Can vs. Should is an almost obsolete question here in the US. We seem to have decided as a culture that if it can be done, we should do it, and if it can’t we should try harder. Especially those of us with power and privilege must question the assumption that we should do everything we have the power to do. In fact as our power and influence increase we must be more mindful of each and every action.

The upheaval in Hollywood is a real reminder about using power wisely and about the choice we have to not do all we can do. For our personal practice we can start to look at this question with regards to our energy. As aspiring yogis we know that we don’t need to drill everywhere there may be oil, but we often forget what that means for ourselves. Do we have to do and be it all or is there perhaps a more equitable way to treat our energy and impact in this world? Can we, should we do less?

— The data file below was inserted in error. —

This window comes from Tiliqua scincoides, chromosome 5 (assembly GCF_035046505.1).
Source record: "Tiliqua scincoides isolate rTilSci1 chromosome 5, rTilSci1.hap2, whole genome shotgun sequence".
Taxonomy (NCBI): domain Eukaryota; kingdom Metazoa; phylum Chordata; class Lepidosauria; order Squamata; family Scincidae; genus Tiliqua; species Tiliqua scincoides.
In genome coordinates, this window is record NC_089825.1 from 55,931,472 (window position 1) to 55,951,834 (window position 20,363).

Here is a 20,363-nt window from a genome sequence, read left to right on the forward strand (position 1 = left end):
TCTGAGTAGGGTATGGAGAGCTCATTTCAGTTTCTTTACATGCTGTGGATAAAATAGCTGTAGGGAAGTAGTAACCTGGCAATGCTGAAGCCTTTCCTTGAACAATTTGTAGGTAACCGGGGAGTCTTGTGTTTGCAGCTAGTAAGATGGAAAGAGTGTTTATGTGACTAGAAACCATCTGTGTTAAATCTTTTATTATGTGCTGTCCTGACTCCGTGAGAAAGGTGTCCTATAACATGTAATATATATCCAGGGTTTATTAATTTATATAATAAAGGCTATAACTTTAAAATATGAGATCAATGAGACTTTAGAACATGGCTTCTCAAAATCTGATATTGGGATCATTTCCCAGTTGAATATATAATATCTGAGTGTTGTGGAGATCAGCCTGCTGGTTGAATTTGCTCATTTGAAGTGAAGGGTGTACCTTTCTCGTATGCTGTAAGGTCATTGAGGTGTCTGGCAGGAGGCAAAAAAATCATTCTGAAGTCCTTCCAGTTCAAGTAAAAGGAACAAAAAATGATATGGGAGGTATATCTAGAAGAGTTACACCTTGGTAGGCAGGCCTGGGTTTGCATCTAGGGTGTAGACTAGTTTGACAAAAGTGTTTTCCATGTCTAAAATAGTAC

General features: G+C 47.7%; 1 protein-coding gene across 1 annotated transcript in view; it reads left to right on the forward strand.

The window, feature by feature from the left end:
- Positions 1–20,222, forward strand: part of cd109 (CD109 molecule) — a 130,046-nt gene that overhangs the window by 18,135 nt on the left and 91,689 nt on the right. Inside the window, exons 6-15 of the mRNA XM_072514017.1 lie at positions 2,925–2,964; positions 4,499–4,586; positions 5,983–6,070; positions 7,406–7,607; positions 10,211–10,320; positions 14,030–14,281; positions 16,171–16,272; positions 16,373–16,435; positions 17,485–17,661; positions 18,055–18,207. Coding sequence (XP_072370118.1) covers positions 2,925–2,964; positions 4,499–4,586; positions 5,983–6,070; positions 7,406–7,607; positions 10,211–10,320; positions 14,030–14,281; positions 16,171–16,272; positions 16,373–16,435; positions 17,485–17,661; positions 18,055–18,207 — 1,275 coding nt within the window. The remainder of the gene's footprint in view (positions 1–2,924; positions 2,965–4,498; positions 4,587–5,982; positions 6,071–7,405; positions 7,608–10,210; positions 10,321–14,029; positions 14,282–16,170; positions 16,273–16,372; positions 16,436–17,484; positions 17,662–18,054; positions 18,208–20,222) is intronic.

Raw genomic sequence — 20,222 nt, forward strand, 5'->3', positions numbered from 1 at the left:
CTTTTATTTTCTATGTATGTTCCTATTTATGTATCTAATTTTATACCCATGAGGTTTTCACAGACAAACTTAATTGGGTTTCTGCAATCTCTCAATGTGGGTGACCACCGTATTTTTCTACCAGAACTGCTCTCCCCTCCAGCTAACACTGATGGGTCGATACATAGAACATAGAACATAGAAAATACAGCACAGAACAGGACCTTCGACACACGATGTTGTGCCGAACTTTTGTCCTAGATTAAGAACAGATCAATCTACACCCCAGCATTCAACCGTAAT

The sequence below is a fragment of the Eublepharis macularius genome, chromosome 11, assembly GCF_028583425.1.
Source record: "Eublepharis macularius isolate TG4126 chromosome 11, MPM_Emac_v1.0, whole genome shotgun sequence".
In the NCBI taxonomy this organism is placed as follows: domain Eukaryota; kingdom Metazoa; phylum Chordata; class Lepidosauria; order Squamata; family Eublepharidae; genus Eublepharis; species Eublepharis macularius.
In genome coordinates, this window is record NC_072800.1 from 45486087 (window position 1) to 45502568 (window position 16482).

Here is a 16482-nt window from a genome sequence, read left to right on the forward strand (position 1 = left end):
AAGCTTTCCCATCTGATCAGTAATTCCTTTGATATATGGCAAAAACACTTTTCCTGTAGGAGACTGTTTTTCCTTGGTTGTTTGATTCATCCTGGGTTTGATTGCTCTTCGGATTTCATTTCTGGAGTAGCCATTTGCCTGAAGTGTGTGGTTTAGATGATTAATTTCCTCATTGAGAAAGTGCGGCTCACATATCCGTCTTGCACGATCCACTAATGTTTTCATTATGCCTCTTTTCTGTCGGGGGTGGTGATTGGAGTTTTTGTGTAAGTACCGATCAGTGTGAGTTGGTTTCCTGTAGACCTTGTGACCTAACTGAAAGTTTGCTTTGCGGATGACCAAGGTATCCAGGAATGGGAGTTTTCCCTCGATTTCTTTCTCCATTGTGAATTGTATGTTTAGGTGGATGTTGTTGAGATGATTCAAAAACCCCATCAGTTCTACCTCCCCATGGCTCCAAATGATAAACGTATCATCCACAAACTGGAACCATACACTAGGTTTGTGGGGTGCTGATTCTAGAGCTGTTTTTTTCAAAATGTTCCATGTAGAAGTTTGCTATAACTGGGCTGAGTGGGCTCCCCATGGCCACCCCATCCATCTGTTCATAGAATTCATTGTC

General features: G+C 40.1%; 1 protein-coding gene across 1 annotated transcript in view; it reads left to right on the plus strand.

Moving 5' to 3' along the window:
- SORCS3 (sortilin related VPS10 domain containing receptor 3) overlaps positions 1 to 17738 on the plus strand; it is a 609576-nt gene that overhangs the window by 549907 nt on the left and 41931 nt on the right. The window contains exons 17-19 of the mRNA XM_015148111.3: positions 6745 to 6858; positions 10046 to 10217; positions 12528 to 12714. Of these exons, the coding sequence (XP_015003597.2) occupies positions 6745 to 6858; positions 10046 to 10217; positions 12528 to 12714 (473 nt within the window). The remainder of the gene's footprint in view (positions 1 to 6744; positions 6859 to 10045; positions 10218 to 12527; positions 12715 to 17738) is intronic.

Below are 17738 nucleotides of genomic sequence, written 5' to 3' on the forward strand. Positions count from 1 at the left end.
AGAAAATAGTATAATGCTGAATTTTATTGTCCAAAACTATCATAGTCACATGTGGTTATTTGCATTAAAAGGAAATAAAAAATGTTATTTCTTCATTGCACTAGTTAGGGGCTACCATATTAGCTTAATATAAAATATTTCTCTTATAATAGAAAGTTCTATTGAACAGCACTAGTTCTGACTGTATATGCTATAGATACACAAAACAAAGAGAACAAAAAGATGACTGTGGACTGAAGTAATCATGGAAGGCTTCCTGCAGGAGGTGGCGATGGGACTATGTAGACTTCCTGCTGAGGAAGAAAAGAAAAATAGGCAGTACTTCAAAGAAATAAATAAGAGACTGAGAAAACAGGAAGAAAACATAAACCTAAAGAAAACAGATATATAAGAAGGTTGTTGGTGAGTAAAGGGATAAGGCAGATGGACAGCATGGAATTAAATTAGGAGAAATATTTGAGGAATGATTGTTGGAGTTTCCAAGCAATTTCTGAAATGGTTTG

As you go into the world approaching this difficult Can vs. Should dilemma remember the soft gaze of your practice, and look for answers with your whole being awareness. This is the route to right knowledge. As we experience the wholeness of self, we drop into the wholeness of being which we are a part of and we come to know the ripples and we make mindful choice.

It’s fall! Make a...

Posted on: September 7th, 2016 by Lara Land

Did you think vision boarding was January? I bet some of you thought right before the new year. You aren’t off, but you could be even more ON! Reworking, writing, seeing your life’s vision is an ongoing affair. As we change (and we change a lot) doorways for new potential open up for us. If we don’t take a moment (or two) to re-evaluate outside our linear minds, we may miss that something has shifted.

 

Can you feel the shift?…

The air has changed. It’s fall. No matter how old you are the memories of slick smelling school books, freshly sharpened pencils and clean journals live inside your every pore.

Don’t fight it! Be a kid again!

The child’s instinct to play, to create, uninhibited, is within you and is bursting out with the autumn sun.

Get on the ground!…